An early scene in the new comedy “About My Father” speaks volumes about both the film and the patriarch in question.
Sebastian Maniscalco, playing a fictionalized version of himself, notes how his Italian father expected him to work, and work hard, every hour possible as a young boy. So we see a flashback of the lad washing his father’s car at an age when most boys would be driving a Tonka truck over a mound of dirt.
The snippet is played for laughs, another sign of his pappy’s immigrant mindset. The moment comes back early and often, ultimately part of an homage to his father’s commendable work ethic that allowed his son to thrive.
Hard work. Sacrifice. Family. Loyalty. Respect. And, of course, a ripe sense of humor to balance all of the above.
“About My Father” packs all of the above into its crisp running time, and the comedian’s intentions couldn’t be more clear.
It’s Maniscalco’s biggest screen role to date, arriving at a time when theatrical comedies are few and far between. And the comic co-wrote the film and narrates those early scenes, making it as close to his voice as the big screen will allow.
For Maniscalco, hard work is in his DNA thanks to his immigrant father, Salvo, brought to life in the film by Oscar-winner Robert De Niro.
The actor certainly lives up to his dad’s life lessons off screen. He not only tours the country as a major stand-up attraction, is making his debut as a leading man and co-hosts “The Pete & Sebastian Show” podcast (or ‘cast to long-time listeners) but will be seen in a new HBO series later this year.
“How to Be a Bookie,” from prolific showrunner Chuck Lorre (“Two and a Half Men”), finds him playing a bookie balancing life, family and the legalization of sports gambling.
That’s on top of minor roles in films like “Green Book,” “The Irishman” and this Spring’s “Somewhere in Queens.”
“About My Father” is his bid to transcend character parts to films where his name is above the title. And, in doing so, he’s brought significant segments of his biography to the screen, hoping his fans will see his stand-up brand in every sequence.
Chances are, even those new to Maniscalco’s humor will bond with the material in play. That’s even more true for conservatives, who rarely see their values embodied on screens large or small.
Maniscalco plays a hotel employee eager to find the right moment to propose to his girlfriend Ellie Collins (Leslie Bibb). That chance arrives when her uber-wealthy family invites him to their July 4th gala. As plot devices would have it, Sebastian’s father Salvo (De Niro) tags along, setting up a culture clash for the ages.
Salvo insists on paying his own way whenever possible, squirms at the family’s exorbitant wealth and worries his son might not fit into the curious clan.
We know where everything is headed, but “About My Father” keeps select themes front and center.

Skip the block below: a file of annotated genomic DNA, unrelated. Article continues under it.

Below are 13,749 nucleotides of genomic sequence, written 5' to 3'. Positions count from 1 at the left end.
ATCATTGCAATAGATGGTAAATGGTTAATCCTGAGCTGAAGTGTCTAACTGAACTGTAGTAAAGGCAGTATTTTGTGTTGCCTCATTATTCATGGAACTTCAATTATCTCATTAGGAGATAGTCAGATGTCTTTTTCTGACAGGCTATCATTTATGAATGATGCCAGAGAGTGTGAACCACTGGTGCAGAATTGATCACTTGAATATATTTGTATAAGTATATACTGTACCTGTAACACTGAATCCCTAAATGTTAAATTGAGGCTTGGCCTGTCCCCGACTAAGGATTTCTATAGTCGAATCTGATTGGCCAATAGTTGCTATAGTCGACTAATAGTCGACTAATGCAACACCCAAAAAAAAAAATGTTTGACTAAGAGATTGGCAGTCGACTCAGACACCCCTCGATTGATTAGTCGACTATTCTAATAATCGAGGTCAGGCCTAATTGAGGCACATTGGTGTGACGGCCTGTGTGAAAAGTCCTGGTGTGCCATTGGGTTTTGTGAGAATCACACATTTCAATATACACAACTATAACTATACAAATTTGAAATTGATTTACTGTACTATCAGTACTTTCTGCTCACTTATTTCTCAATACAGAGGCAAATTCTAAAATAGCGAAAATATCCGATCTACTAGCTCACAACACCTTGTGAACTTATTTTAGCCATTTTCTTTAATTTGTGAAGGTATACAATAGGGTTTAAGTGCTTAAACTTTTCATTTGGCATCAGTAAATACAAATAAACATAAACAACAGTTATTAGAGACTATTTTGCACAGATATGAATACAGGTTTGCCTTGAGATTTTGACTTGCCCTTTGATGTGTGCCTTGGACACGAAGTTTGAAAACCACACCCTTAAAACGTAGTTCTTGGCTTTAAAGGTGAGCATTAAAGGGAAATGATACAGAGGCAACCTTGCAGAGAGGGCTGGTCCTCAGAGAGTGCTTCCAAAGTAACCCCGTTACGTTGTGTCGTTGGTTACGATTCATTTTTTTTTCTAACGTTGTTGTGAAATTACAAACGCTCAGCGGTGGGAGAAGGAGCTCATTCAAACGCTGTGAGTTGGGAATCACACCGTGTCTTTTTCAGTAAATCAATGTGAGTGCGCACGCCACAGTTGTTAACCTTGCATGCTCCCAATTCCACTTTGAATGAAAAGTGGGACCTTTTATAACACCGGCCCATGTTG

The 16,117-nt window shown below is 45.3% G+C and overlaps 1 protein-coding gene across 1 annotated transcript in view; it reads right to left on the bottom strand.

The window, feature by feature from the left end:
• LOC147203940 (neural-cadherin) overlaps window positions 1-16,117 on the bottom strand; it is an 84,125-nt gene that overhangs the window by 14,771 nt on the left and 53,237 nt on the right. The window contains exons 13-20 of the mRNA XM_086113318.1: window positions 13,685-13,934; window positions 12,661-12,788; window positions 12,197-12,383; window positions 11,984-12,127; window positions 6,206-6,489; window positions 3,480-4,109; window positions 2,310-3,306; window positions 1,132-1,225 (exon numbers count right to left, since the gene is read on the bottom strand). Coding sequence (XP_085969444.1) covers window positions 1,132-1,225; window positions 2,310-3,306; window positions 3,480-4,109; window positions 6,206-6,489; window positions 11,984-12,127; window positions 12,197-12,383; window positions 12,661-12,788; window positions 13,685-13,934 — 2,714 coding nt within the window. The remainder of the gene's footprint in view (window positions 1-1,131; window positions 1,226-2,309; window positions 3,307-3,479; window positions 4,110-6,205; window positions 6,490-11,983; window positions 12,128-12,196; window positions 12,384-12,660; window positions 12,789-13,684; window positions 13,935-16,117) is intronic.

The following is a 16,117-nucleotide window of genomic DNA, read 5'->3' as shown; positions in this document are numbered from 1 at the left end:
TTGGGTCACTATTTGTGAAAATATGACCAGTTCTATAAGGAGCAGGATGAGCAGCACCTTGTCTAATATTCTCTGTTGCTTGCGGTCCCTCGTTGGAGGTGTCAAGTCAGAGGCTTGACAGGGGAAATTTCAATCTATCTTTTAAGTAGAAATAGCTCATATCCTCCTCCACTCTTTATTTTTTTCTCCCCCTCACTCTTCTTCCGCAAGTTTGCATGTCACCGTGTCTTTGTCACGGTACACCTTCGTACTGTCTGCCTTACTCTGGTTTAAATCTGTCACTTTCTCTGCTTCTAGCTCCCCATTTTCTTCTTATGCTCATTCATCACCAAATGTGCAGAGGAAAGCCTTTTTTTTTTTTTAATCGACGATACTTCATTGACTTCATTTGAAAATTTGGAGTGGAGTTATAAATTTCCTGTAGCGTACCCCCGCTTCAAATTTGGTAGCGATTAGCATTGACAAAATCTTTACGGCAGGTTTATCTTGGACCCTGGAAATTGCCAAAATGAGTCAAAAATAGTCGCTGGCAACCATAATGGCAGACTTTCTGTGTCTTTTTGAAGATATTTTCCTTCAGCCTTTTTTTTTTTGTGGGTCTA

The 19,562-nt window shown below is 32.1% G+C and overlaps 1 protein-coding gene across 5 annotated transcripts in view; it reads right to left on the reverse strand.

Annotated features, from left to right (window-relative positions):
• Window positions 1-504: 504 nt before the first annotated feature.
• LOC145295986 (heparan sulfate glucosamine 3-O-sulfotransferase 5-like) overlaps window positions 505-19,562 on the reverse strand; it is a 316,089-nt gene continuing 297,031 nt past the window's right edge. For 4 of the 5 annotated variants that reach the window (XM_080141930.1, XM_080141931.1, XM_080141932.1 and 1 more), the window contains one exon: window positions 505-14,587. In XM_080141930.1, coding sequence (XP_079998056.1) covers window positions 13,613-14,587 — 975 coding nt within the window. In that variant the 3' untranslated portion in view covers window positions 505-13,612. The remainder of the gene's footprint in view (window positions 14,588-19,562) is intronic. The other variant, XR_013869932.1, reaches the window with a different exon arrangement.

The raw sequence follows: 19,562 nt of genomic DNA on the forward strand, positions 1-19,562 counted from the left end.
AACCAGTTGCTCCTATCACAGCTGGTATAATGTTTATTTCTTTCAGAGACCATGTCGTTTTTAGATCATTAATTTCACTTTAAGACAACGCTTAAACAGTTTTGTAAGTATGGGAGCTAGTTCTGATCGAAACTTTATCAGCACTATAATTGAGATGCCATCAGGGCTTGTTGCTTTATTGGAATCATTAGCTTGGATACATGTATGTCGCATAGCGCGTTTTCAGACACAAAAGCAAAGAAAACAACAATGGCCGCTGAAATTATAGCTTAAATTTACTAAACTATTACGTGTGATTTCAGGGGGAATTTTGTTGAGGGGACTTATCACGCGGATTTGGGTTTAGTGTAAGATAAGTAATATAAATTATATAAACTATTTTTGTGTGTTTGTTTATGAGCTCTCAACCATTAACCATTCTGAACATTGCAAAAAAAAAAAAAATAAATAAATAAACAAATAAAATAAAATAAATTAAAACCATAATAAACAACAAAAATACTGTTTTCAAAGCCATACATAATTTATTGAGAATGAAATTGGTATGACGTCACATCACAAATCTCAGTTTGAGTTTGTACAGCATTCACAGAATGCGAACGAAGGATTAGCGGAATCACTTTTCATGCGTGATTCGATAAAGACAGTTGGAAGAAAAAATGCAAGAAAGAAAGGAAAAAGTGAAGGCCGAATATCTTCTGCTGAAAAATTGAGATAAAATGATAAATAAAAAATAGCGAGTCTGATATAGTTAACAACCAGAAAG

Sebastian cringes at his father’s old-school ways, but he understands those curious antics shaped his career and sense of honor.
Mild story spoilers ahead:
Even the rich Collins clan, mocked without the venom aimed at the affluent in 2022 films like “The Menu” and “Triangle of Sadness,” get a measure of humanity for putting family first. The parents think dropping a few meaty checks can make their daughter, and her art career, afloat.
And they’re wrong.
Ellie bristles at their forced generosity. Sebastian, cut from the same moral cloth, thinks twice about the Collins’ significant offer to boost his hotelier career.
The “Fast & Furious” franchise is all about family, too, but that saga cares as much about car chases as it does those blood ties.
“About My Father” honors family at every step without sugarcoating the inevitable results. Parents can embarrass us at times. Children, especially the fully-grown kind, forget the value of gratitude.
None of this would matter if “About My Father” failed to make us laugh. Maniscalco proves he can anchor the material without falling back on his exaggerated comic shtick. Instead, he leans into the story’s grace notes, like how he sprays cologne into the air and gently wades into the mist … just like his Pappy taught him.
Immigrants are often in the news for all the wrong reasons, flooding the southern border insisting we make way for them. Many are hard-working, others not so much.
“About My Father” isn’t a Culture War treatise. Maniscalco’s stage routine is mostly clean and apolitical, and he’s not about to change that now. Nor does he throw a single sucker punch at Heartland USA, assuming you forgive a throwaway moment set at a same-sex wedding proposal.
Maniscalco knows he wouldn’t be where he is today, professionally or personally, if not for his real-life pa, a Chicago-based hairdresser. Hard work pays off, especially for immigrants hungry for the American dream.
It might even make you the star of your own life story.